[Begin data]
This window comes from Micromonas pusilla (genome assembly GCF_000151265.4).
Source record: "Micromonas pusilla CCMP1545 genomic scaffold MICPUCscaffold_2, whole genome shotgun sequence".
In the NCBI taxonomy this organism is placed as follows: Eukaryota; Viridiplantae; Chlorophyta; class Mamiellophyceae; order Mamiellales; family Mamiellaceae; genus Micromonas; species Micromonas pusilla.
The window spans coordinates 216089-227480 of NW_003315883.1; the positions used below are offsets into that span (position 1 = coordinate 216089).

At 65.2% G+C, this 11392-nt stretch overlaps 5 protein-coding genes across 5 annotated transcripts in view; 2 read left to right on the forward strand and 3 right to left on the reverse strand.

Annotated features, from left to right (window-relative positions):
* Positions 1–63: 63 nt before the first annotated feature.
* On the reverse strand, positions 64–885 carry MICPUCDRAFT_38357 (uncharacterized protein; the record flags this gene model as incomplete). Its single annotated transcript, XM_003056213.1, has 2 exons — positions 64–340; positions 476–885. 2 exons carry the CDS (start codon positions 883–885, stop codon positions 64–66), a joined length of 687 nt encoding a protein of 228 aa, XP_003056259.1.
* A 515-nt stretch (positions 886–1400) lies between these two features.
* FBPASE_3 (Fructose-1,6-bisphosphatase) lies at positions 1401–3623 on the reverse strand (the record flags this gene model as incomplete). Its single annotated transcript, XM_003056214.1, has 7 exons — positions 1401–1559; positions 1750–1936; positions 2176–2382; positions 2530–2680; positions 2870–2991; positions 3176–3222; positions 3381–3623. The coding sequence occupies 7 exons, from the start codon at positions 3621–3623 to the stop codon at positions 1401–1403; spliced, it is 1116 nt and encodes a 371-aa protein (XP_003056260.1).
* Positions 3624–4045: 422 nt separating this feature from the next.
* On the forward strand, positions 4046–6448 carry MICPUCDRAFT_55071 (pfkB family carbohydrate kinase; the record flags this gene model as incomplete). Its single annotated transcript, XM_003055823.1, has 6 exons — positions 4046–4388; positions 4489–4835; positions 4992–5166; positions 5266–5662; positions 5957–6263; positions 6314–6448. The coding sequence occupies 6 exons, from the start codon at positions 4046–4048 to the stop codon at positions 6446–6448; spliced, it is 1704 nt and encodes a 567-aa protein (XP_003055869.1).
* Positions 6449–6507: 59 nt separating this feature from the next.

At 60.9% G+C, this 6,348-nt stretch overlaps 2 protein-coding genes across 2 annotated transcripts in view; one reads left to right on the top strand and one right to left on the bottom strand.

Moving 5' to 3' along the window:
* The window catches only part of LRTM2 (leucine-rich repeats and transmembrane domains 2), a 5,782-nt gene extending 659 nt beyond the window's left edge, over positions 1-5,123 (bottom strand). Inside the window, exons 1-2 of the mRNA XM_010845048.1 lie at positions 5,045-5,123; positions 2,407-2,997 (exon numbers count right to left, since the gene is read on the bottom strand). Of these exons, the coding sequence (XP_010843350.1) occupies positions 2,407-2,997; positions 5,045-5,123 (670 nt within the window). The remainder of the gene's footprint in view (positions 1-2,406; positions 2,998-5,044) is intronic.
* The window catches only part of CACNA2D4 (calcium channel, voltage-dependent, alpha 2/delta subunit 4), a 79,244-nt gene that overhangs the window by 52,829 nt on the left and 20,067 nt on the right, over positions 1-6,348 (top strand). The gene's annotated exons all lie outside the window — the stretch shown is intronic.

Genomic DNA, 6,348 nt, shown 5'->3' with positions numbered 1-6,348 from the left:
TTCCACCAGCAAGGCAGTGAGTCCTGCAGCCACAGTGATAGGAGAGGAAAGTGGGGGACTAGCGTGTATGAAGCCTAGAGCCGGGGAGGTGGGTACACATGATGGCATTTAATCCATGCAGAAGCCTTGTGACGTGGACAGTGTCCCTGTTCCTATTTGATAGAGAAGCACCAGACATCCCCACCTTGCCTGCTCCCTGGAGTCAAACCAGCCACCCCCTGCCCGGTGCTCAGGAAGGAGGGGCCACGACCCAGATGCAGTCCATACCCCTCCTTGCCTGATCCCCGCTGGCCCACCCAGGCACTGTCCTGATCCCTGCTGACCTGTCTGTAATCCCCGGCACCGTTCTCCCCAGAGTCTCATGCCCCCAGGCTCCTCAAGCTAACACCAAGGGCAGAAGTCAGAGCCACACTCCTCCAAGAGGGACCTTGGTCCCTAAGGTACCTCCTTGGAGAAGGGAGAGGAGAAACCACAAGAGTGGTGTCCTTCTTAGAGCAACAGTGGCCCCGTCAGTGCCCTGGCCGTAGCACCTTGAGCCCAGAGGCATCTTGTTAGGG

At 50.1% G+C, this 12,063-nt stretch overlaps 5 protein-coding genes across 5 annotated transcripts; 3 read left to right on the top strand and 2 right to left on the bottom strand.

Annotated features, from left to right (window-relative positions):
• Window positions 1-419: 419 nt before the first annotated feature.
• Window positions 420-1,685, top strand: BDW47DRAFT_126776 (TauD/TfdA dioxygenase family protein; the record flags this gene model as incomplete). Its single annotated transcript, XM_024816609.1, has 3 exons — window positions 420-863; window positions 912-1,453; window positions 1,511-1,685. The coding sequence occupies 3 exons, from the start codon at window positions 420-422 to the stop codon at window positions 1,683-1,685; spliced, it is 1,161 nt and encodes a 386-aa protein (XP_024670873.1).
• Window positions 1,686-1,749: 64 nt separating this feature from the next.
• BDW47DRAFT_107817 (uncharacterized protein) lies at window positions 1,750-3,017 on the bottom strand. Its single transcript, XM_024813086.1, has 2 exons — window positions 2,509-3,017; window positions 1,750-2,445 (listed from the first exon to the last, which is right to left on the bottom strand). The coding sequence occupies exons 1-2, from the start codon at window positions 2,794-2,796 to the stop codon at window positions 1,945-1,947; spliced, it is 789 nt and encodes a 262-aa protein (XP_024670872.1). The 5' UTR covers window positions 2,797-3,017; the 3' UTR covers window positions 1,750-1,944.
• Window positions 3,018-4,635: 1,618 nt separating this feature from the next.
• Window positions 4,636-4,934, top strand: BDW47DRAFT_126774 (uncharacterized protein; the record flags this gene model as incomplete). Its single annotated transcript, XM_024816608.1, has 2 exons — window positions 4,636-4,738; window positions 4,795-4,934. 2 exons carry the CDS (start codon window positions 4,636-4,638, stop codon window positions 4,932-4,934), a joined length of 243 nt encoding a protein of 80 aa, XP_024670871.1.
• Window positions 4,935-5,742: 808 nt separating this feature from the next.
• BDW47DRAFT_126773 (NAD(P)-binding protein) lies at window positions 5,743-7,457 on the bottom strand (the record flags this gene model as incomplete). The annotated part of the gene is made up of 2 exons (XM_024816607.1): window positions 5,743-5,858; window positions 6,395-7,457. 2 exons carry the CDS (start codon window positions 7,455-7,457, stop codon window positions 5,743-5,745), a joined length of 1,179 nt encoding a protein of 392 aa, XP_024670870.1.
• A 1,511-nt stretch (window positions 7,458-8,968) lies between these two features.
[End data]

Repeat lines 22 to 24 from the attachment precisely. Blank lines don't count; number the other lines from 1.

• Window positions 1-419: 419 nt before the first annotated feature.
• Window positions 420-1,685, top strand: BDW47DRAFT_126776 (TauD/TfdA dioxygenase family protein; the record flags this gene model as incomplete). Its single annotated transcript, XM_024816609.1, has 3 exons — window positions 420-863; window positions 912-1,453; window positions 1,511-1,685. The coding sequence occupies 3 exons, from the start codon at window positions 420-422 to the stop codon at window positions 1,683-1,685; spliced, it is 1,161 nt and encodes a 386-aa protein (XP_024670873.1).
• Window positions 1,686-1,749: 64 nt separating this feature from the next.